one thing you both have to remember is the difference in your age (birth year). The early retirement age has never been changed - it is the same for both of you - 62. However each of you have a different FRA and as the span between the early age of 62 and your FRA becomes greater, then the reducrtion % for filing early increases because there are more months when you will be receiving benefits early - the % of reduction increases for the younger person increases more than for the older person.
Hi. Thanks for the input. Honestly I don’t understand. This is over my head so I may just try to find someone that specializes in SS. I’m trying to understand how the spousal benefit works on my case if my older spouse with lower income claims social security this year at age 62. I get the reduction in benefits part and that you get more each year waiting up to age 70. I don’t understand the impacts to spousal benefit by claiming early. Just trying not to make a dumb mistake that I’ll regret later. Thanks again.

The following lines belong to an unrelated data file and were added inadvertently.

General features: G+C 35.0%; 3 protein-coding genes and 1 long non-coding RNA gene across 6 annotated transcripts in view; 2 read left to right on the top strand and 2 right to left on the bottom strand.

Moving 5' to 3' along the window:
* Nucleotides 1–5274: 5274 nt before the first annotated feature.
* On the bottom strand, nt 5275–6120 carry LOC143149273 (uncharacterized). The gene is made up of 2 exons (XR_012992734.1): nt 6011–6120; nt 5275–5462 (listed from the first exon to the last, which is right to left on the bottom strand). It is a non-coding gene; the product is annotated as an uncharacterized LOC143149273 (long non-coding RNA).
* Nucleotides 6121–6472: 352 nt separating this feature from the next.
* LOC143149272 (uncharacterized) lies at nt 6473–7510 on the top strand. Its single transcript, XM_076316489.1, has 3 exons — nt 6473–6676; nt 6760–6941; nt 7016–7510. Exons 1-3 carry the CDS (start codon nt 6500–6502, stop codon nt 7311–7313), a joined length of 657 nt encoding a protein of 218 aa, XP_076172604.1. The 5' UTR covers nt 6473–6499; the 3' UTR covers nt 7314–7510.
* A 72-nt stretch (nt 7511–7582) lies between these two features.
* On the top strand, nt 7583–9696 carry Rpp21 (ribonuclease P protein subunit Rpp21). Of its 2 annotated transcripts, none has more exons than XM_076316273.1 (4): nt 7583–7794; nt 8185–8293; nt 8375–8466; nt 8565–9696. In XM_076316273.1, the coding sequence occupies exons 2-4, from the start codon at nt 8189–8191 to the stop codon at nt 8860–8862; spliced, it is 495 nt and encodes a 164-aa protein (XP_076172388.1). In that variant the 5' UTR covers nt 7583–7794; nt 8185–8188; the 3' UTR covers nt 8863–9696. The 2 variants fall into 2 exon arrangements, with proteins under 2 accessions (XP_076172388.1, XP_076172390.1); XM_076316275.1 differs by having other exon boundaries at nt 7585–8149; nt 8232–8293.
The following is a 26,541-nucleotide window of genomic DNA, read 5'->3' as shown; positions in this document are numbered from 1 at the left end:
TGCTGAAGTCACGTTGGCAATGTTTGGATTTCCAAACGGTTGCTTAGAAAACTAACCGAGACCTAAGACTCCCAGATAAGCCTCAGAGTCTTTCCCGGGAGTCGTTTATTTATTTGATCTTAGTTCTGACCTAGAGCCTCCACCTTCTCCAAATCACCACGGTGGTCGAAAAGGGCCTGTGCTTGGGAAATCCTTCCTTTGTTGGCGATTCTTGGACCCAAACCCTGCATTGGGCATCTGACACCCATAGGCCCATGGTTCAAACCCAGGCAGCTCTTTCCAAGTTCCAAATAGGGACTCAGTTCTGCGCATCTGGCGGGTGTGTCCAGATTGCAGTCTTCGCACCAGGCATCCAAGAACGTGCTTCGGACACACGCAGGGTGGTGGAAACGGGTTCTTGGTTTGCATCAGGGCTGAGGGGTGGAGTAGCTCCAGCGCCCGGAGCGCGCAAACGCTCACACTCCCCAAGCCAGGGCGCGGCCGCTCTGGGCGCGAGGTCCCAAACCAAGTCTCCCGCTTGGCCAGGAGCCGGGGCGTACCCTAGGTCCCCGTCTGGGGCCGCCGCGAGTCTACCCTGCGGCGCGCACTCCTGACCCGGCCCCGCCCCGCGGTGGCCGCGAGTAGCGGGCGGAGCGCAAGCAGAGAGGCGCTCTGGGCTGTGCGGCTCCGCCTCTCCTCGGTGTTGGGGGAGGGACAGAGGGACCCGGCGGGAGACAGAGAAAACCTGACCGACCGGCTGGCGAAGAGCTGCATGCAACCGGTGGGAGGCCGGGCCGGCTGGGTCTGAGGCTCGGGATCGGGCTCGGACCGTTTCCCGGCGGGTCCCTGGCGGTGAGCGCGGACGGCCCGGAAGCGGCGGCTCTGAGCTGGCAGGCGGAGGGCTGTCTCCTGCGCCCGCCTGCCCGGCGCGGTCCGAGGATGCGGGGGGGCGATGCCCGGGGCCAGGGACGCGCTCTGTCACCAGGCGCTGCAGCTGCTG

. . . . . I’m trying to understand how the spousal benefit works on my case if my older spouse with lower income claims social security this year at age 62. I get the reduction in benefits part and that you get more each year waiting up to age 70. I don’t understand the impacts to spousal benefit by claiming early. Just trying not to make a dumb mistake that I’ll regret later. Thanks again.
If your spouse files for her own benefits this year - she is filing for early benefits on her own record.